When I was on holiday, a couple of people decided to push sagging kiln elements back into the element grooves.  They "knew" they needed to heat the elements red-hot with a blow-torch to do this as this is what I had taught them.  But they found our blow-torch out of gas, as people use it on the potters wheel as well.

Rather than buy another canister of gas and give the receipt to the non-profit for reimbursement, they decided to push the elements back into place "when the elements were still hot as the kiln cooled down." Only after the next firing failed to reach temperature did they realize that they had broken most of the kiln elements, costing $220 and a tremendous amount of work, in addition to belatedly purchasing a new tank of gas for the torch.

The members who replaced the elements wired the kiln wrong, requiring a visit from a kiln repairman to set right.

Some new batches of glazes inevitably look little like the originals as people learn how to weigh and familiarize themselves with the raw materials. Even though both containers were clearly labelled, members once used an acrylic plastic as kiln wash.  And other people's work has been ruined in the kiln as people gain personal experience loading and operating the kiln.

Unfortunately this is the price of learning in a volunteer setting.

If I were running a refinery these mistakes would be deadly and unacceptable.  The members would be paid well, would be given written tests prior to getting hands on experience, watched by experienced paid supervisors, and fired if they didn't follow directions.  But I'm not running a refinery or an organization with paid workers. So the price is accepting mistakes.

I've tried to set in place practices which minimize the resulting damage. Members can't make large quantities of glazes until they're proficient at making small quantities.  We use a kiln wash of 50% alumina hydrate and 50% kaolin so excess glaze runs can be lifted on the kiln shelves easily - at least when they use this kiln wash instead of plastic.  I have "cheat sheets" for running the kiln in the kiln log.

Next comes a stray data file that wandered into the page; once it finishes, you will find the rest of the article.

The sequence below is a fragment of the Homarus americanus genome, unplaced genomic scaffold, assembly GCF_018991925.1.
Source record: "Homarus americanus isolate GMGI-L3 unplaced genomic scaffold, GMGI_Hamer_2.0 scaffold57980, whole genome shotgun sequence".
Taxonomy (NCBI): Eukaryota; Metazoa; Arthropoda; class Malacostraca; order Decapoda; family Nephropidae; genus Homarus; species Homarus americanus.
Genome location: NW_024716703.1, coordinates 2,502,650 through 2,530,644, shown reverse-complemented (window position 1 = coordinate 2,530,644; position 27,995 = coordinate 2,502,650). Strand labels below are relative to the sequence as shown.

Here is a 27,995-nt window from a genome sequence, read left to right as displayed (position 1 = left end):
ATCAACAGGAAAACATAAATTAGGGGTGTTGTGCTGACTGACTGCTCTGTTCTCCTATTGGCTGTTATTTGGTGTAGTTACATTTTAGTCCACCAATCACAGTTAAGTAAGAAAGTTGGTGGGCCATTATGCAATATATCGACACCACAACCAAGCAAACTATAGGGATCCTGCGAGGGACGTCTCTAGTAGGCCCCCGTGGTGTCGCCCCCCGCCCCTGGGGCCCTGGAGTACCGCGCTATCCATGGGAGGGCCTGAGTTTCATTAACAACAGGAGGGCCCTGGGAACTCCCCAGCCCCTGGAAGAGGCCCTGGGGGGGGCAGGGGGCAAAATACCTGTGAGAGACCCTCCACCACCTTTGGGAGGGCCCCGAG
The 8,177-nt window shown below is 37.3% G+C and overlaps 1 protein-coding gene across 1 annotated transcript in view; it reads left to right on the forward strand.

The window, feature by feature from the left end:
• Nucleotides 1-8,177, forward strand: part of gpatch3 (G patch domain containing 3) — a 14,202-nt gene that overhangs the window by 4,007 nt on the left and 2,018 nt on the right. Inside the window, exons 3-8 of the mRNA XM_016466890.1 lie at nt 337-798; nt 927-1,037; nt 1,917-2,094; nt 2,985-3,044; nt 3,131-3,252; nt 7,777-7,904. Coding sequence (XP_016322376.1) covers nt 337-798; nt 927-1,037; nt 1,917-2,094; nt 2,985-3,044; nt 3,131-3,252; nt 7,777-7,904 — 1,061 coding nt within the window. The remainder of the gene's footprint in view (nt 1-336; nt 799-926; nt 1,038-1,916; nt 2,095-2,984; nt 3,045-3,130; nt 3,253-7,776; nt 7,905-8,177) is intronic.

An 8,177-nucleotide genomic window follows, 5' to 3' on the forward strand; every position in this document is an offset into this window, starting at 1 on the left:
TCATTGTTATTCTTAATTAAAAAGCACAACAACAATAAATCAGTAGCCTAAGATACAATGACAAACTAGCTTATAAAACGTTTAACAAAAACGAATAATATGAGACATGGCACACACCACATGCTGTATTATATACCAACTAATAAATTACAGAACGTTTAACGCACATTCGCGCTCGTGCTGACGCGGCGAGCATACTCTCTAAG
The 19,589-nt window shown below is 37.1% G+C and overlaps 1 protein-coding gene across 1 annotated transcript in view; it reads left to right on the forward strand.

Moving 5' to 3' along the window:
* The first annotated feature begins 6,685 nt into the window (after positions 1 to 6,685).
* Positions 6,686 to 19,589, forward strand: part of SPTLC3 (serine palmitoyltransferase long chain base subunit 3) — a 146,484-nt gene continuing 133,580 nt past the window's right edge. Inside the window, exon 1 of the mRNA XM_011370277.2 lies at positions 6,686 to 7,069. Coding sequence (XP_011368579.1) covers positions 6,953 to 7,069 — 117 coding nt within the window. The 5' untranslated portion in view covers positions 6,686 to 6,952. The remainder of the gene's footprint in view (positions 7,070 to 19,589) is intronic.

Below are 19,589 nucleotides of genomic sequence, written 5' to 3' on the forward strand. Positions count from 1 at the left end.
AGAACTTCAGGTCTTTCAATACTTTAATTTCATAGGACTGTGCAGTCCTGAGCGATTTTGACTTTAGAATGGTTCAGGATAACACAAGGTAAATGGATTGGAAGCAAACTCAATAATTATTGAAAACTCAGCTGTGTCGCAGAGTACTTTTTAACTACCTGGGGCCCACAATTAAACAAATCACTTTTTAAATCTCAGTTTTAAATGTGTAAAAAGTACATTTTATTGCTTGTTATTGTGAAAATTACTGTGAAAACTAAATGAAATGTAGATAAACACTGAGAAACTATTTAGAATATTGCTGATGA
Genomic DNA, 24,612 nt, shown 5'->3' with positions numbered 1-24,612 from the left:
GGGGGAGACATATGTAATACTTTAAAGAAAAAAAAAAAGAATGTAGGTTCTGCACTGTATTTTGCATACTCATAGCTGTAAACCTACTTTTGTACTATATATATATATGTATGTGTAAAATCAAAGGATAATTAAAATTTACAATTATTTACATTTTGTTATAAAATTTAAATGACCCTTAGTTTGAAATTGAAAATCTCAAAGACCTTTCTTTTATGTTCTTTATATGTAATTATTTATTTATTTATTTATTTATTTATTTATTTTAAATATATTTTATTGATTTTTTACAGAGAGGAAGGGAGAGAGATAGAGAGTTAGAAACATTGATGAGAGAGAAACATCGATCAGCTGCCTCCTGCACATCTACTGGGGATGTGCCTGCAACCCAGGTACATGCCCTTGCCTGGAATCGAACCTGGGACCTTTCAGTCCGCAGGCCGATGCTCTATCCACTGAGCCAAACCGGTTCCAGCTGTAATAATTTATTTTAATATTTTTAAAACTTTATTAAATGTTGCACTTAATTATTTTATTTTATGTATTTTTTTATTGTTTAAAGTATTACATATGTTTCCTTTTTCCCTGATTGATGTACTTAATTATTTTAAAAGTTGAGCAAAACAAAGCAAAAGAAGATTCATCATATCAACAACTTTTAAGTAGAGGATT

Over the past four years members have become more active supervising each other and catching each others mistakes as that "herd memory" develops.  In learning how to run a studio I have to remember I made errors myself.

Learning is a messy process, but I'm convinced this is the best approach for the long term viability of our ceramic studio.

Comment by denise a mendez on March 17, 2014 at 1:54pm

Hi All,

I own MIY Ceramics Studio in Hollywood Florida.  Our studio has been open for 7 years and counting.  Its origins go farther back, but I have run its current incarnation since 2007.   I used to do all the heavy lifting at the studio with a lot of volunteer help, but now my time is limited because I have a little one so I have entrusted my studio to be run by others.  I have been very lucky in having people find me who want to help and be part of the business, but now it seems some of those people are moving on and away!  So my current biggest question and concern is how to find someone who is passionate about pottery, trustworthy and looking to manage a studio ;).